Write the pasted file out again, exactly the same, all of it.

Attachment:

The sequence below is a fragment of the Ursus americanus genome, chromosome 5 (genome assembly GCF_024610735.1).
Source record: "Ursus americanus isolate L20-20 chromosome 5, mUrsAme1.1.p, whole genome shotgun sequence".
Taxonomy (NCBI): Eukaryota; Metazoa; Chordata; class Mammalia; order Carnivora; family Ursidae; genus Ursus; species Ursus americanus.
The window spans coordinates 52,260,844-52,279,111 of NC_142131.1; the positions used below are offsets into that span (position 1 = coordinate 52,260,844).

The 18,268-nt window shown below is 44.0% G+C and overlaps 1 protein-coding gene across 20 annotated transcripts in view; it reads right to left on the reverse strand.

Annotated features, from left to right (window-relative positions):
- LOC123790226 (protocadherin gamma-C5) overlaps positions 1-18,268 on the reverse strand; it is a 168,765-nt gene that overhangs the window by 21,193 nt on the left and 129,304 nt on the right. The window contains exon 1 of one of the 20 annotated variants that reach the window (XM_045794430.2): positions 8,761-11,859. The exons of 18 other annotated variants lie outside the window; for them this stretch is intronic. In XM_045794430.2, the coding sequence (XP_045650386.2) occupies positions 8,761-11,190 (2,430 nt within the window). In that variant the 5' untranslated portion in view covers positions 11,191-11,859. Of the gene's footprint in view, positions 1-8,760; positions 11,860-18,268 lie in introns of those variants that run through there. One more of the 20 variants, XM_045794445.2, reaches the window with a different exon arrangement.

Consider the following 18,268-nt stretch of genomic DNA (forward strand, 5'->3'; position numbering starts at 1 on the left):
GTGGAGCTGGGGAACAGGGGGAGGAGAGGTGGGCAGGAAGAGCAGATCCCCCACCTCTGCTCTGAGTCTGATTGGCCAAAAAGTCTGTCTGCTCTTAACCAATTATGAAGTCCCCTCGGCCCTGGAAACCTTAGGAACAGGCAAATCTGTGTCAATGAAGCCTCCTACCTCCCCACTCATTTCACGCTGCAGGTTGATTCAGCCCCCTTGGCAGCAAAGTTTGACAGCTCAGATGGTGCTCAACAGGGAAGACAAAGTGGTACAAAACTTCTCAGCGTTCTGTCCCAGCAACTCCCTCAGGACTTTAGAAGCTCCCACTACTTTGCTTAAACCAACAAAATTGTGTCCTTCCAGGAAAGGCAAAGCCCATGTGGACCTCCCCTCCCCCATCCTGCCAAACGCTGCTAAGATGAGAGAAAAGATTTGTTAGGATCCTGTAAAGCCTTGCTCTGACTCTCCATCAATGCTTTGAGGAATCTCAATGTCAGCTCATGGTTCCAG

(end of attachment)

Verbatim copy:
The sequence below is a fragment of the Ursus americanus genome, chromosome 5 (genome assembly GCF_024610735.1).
Source record: "Ursus americanus isolate L20-20 chromosome 5, mUrsAme1.1.p, whole genome shotgun sequence".
Taxonomy (NCBI): Eukaryota; Metazoa; Chordata; class Mammalia; order Carnivora; family Ursidae; genus Ursus; species Ursus americanus.
The window spans coordinates 52,260,844-52,279,111 of NC_142131.1; the positions used below are offsets into that span (position 1 = coordinate 52,260,844).

The 18,268-nt window shown below is 44.0% G+C and overlaps 1 protein-coding gene across 20 annotated transcripts in view; it reads right to left on the reverse strand.

Annotated features, from left to right (window-relative positions):
- LOC123790226 (protocadherin gamma-C5) overlaps positions 1-18,268 on the reverse strand; it is a 168,765-nt gene that overhangs the window by 21,193 nt on the left and 129,304 nt on the right. The window contains exon 1 of one of the 20 annotated variants that reach the window (XM_045794430.2): positions 8,761-11,859. The exons of 18 other annotated variants lie outside the window; for them this stretch is intronic. In XM_045794430.2, the coding sequence (XP_045650386.2) occupies positions 8,761-11,190 (2,430 nt within the window). In that variant the 5' untranslated portion in view covers positions 11,191-11,859. Of the gene's footprint in view, positions 1-8,760; positions 11,860-18,268 lie in introns of those variants that run through there. One more of the 20 variants, XM_045794445.2, reaches the window with a different exon arrangement.

Consider the following 18,268-nt stretch of genomic DNA (forward strand, 5'->3'; position numbering starts at 1 on the left):
GTGGAGCTGGGGAACAGGGGGAGGAGAGGTGGGCAGGAAGAGCAGATCCCCCACCTCTGCTCTGAGTCTGATTGGCCAAAAAGTCTGTCTGCTCTTAACCAATTATGAAGTCCCCTCGGCCCTGGAAACCTTAGGAACAGGCAAATCTGTGTCAATGAAGCCTCCTACCTCCCCACTCATTTCACGCTGCAGGTTGATTCAGCCCCCTTGGCAGCAAAGTTTGACAGCTCAGATGGTGCTCAACAGGGAAGACAAAGTGGTACAAAACTTCTCAGCGTTCTGTCCCAGCAACTCCCTCAGGACTTTAGAAGCTCCCACTACTTTGCTTAAACCAACAAAATTGTGTCCTTCCAGGAAAGGCAAAGCCCATGTGGACCTCCCCTCCCCCATCCTGCCAAACGCTGCTAAGATGAGAGAAAAGATTTGTTAGGATCCTGTAAAGCCTTGCTCTGACTCTCCATCAATGCTTTGAGGAATCTCAATGTCAGCTCATGGTTCCAG